‘Why the level of violence against my face?’: appeal to catch footpath knifeman
PUBLISHED: 16:23 11 August 2020 | UPDATED: 12:43 12 August 2020
Julie Cooper has no memory of the devastating moment when a knife attacker slashed her face to the bone on a Norwich footpath.
But 20 years on the physical and mental scars remain - and haunt her every day.
Now she is making a heartfelt appeal for help in catching the attacker, and answering questions that have “bugged” her for two decades: “Why me and why the level of violence against my face?”
The attack left the then 28-year-old with serious facial bone breaks, including upper and lower jaws, as well as her cheek being cut to the bone and several teeth knocked out.
It happened almost 20 years ago between 1.05pm and 1.15pm on Europa Way, a footpath opposite County Hall close to Norfolk Police’s former headquarters on Martineau Lane.
Today, with the anniversary of the attack looming, Mrs Cooper has bravely spoken out in a bid to help catch the attacker who left her for dead.
Speaking at Norfolk Police’s Wymondham headquarters, she said: “There’s always that hope that there’s someone out there who will know something or is suspicious of something but hasn’t come forward yet.
“My hope is that they will listen to what I have to say and have talked about and will provide justice for me and my family. Someone out there must know something and hopefully they will come forward.”
The mother-of-two worked on the Europa Way industrial estate as an assistant accountant at CS Lampertz and was returning to work, having been home for lunch, when her life was turned upside-down by the attack.
She received knife wounds to her face, shoulder and arms and had to have a nine-hour operation to rebuild her face.
Mrs Cooper, who underwent the last of several operations more than 10 years ago, has tried not to think about what happened to her, but still had terrible memories of the effect her injuries had on her family.
The 48-year-old said she still had flashbacks about the attack and the effects, which continued to haunt her to this day.
She said: “I’ve spent many years living in the shadows because of how my face looked at the time.
“It would stop me doing things. I’ve always regretted not going to an Oasis concert with my husband.
“If there were people around or a crowd of people I would start getting in a panic and my husband would hold me to one side.”
Mrs Cooper, who lives south of Norwich, is married to Lee, 52, and has two grown-up daughters aged 23 and 24.
She was a trainee accountant at the time before becoming a finance director at a Norfolk academy.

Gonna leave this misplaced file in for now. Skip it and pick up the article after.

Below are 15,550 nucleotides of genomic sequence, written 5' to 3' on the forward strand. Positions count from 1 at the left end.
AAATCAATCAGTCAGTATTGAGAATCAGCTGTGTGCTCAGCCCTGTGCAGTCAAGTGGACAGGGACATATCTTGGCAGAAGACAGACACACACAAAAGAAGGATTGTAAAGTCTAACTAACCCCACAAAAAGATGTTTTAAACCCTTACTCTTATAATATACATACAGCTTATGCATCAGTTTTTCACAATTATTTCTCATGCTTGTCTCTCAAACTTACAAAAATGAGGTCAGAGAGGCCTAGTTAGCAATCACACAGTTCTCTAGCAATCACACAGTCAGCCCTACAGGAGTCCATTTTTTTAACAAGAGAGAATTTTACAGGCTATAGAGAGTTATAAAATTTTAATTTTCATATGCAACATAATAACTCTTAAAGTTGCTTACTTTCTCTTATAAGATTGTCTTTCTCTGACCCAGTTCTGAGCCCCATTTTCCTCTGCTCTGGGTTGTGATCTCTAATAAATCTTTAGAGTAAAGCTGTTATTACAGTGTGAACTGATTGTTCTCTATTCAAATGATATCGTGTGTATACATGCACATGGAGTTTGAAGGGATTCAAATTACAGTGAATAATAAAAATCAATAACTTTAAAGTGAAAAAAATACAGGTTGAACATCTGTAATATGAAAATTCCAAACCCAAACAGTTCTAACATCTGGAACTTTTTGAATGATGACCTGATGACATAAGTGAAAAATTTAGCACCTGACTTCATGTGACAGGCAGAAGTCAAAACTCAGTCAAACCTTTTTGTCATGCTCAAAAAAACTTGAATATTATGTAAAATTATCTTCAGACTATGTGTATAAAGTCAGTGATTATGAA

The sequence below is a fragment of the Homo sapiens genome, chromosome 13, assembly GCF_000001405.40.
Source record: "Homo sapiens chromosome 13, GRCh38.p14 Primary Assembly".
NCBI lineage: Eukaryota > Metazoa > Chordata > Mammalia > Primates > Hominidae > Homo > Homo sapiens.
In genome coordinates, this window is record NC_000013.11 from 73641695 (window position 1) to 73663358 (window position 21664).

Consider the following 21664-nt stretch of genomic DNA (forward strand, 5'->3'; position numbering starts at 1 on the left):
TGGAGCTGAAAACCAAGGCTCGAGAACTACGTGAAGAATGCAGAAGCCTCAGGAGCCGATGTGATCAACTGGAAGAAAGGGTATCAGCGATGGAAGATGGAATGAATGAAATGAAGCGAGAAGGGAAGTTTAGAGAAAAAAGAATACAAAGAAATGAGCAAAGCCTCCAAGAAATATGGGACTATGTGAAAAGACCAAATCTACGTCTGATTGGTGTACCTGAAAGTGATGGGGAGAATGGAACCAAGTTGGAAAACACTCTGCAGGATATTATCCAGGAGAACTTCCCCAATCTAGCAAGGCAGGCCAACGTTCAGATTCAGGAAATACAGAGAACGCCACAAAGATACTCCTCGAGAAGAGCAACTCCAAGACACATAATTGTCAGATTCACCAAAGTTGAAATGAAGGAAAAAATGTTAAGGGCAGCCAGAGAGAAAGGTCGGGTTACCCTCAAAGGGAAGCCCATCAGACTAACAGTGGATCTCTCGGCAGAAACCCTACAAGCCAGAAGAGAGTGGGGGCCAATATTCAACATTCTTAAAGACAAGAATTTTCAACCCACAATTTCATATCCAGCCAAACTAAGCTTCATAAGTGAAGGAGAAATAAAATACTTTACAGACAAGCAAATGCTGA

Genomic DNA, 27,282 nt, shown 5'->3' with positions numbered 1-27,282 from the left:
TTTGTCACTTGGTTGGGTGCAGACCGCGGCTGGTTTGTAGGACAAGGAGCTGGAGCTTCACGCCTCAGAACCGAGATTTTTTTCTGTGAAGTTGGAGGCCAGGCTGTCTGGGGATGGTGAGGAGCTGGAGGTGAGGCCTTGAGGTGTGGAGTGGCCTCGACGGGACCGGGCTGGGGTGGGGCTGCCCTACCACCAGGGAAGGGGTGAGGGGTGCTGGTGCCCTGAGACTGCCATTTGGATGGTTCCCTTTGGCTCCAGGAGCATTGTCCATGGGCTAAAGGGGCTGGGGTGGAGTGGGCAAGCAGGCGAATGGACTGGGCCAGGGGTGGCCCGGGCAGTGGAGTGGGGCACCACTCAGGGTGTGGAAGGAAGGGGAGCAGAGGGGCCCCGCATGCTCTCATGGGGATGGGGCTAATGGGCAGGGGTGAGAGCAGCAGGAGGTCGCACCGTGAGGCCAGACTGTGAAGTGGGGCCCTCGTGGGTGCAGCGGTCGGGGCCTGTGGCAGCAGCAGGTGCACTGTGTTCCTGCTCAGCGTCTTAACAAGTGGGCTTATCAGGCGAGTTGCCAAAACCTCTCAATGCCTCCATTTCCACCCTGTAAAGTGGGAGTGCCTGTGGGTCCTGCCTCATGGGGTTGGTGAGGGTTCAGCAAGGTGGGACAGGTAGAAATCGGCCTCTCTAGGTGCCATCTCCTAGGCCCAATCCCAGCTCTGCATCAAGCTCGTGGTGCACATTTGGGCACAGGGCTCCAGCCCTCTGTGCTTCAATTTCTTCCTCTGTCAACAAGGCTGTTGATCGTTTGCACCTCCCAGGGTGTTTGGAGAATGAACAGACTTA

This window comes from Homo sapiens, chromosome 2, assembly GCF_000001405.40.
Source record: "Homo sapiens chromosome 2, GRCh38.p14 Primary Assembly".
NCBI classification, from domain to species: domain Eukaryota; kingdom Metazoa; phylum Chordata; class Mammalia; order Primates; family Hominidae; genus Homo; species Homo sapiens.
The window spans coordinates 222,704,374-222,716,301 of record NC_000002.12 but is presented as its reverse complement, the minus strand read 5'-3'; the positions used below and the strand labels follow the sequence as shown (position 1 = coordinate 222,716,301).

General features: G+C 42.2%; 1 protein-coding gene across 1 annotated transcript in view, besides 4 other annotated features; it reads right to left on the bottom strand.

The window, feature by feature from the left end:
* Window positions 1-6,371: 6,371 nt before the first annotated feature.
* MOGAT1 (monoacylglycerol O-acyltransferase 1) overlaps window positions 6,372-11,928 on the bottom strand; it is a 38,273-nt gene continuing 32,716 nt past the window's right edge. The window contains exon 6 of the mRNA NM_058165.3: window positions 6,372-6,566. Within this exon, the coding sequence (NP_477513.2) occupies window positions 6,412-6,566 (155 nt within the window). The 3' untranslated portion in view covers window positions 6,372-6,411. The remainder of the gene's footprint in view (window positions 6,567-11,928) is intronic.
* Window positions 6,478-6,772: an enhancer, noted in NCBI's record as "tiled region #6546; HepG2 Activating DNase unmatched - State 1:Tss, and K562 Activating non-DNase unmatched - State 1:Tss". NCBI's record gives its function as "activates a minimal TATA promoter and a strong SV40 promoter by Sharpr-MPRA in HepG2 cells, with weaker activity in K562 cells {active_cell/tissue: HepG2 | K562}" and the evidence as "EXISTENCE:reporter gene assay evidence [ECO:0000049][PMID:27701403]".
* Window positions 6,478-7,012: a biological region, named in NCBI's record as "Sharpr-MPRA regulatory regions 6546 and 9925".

She has since gone become head of accounts for the Norfolk and Norwich Hospitals Charity.
She said: “It’s really fulfilling just to be able to give back to the organisation that has done so much for me and my family.”
But Mrs Cooper admitted that after almost 20 years she and her family needed answers about what happened that day.
She said: “It’s not really a situation that I ever feel is going to end for me and my family. But it would be good to answer some questions like why, why me and why the level of violence against my face? That’s always bugged me.
“There may be people out there who know something. They might now have children and how would they feel if it was their child?”
Andy Guy, Norfolk and Suffolk cold case manager, said that following an appeal seven years ago, they had identified at least two people of interest who had since been forensically ruled out.
He said items of Julie’s clothing and a glasses case she had at the time had been forensically tested while CCTV from a nearby garage, which showed feet running away from the scene, had also been enhanced.
He said police went to see four people as a result but no-one could be forensically linked to the crime.
Mr Guy said he did not know if the suspect was dead or alive but hoped to appeal to those who might have known the person responsible.
He said that person was likely to be highly excited and “covered in blood” at the time.
He said: “I think it’s important we close this by detection.
“Firstly it’s the right thing to do for Julie after everything she went through 20 years ago and the indescribable level of violence she had to deal with.”
He added Mrs Cooper was an “incredible lady” who was “so strong and resilient” to deal with what she had been through.
Information to police on 101.
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